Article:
Inchoate crimes involve taking steps toward directly or indirectly participating in a crime, including solicitation, conspiracy or the attempt to commit a crime. Other types of inchoate crimes include being an accomplice or accessory to a crime.
Inchoate crimes are often referred to as incomplete crimes, as the person is usually stopped before the crime or target offense can be committed. For this reason, it is usually impossible for a person to be charged with both an inchoate crime and the target offense at the same time. The only exception is conspiracy, as it is possible to be charged with both the actual crime and a conspiracy to commit that crime.
Attempt to commit is considered the most serious inchoate crime, as this involves actually trying and failing to commit the crime. Conspiracy to commit a crime usually involves agreeing to commit a crime, such as a murder. If a person agrees with someone else to kill a person and actually succeeds, they are usually charged with both murder and conspiracy to commit murder. Solicitation of a crime involves asking someone else to commit a crime, even if that person doesn't actually commit the crime.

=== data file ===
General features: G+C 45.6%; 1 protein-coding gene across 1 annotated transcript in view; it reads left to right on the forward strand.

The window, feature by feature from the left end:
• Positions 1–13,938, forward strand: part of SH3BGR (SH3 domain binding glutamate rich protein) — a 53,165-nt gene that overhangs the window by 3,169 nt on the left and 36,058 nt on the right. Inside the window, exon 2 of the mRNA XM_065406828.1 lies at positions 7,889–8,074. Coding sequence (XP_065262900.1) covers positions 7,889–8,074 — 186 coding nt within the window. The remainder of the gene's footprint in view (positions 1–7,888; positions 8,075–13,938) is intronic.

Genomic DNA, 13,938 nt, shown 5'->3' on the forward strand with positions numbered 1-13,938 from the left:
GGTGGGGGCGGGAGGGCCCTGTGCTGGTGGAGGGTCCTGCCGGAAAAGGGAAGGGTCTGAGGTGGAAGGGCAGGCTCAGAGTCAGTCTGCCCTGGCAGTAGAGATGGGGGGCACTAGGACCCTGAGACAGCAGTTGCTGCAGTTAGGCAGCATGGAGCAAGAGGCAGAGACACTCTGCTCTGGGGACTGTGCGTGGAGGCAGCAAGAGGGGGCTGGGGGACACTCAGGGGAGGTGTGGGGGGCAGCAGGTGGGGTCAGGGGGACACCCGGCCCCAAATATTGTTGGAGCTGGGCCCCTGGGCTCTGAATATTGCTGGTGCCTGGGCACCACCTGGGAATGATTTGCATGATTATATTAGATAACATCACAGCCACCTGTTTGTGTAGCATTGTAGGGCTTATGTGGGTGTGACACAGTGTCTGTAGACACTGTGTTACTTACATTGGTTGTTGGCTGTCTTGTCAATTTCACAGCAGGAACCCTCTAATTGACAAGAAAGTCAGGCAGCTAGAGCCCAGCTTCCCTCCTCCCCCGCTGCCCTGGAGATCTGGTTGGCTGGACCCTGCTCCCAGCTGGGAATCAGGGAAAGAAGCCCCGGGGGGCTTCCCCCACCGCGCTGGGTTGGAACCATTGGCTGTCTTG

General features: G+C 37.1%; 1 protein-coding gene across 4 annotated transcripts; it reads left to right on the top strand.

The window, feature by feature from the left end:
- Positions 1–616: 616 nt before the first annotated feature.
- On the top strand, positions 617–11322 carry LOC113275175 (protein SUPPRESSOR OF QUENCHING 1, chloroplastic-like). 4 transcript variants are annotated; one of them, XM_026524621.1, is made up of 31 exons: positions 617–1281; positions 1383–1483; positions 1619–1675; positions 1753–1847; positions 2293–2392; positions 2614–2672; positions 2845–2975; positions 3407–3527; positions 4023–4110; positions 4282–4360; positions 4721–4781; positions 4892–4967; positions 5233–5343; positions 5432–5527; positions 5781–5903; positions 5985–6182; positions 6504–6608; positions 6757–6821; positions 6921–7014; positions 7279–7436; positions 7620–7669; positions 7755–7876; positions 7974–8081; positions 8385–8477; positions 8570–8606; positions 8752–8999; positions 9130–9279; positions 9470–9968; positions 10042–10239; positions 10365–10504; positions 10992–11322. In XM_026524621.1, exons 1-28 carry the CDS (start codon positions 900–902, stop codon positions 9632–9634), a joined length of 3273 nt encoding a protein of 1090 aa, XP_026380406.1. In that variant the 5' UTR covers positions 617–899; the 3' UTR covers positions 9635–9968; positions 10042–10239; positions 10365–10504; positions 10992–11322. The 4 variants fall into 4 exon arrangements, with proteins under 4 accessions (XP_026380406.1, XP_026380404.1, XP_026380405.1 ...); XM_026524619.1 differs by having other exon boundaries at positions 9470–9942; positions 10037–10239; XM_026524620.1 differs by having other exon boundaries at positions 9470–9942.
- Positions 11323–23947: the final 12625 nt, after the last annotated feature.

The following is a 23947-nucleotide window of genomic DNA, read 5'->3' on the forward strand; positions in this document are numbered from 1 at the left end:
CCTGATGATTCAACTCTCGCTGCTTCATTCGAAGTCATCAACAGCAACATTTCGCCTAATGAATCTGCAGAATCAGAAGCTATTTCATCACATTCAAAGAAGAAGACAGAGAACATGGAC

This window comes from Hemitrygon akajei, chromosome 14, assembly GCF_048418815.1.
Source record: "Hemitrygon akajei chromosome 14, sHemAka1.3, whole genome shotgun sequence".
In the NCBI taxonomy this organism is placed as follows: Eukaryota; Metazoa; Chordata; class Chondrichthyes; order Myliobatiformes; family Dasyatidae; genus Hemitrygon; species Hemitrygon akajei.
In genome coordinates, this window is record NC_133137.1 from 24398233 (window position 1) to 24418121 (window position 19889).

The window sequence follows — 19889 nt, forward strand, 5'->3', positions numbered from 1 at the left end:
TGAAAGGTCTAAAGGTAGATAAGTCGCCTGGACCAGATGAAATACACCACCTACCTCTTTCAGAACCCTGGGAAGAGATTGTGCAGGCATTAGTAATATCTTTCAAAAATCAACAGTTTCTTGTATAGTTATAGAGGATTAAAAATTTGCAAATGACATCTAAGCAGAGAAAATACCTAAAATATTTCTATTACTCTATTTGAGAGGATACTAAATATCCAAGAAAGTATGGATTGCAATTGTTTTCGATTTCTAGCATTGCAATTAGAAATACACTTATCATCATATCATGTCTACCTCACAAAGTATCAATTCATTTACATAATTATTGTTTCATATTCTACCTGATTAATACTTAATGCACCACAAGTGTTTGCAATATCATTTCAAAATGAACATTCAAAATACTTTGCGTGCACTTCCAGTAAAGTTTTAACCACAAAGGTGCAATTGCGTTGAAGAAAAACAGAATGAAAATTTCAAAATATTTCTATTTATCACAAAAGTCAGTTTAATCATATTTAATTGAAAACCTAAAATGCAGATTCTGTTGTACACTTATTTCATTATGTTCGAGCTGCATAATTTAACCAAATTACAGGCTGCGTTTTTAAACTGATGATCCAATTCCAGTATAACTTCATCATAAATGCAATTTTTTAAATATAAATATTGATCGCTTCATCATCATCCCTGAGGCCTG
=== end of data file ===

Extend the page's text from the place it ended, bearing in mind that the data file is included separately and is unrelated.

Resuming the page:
If a person helps someone else to commit a crime, they can be charged as an accessory to the crime. This can either be an accessory before the crime or an accessory after the fact, both of which are considered inchoate crimes.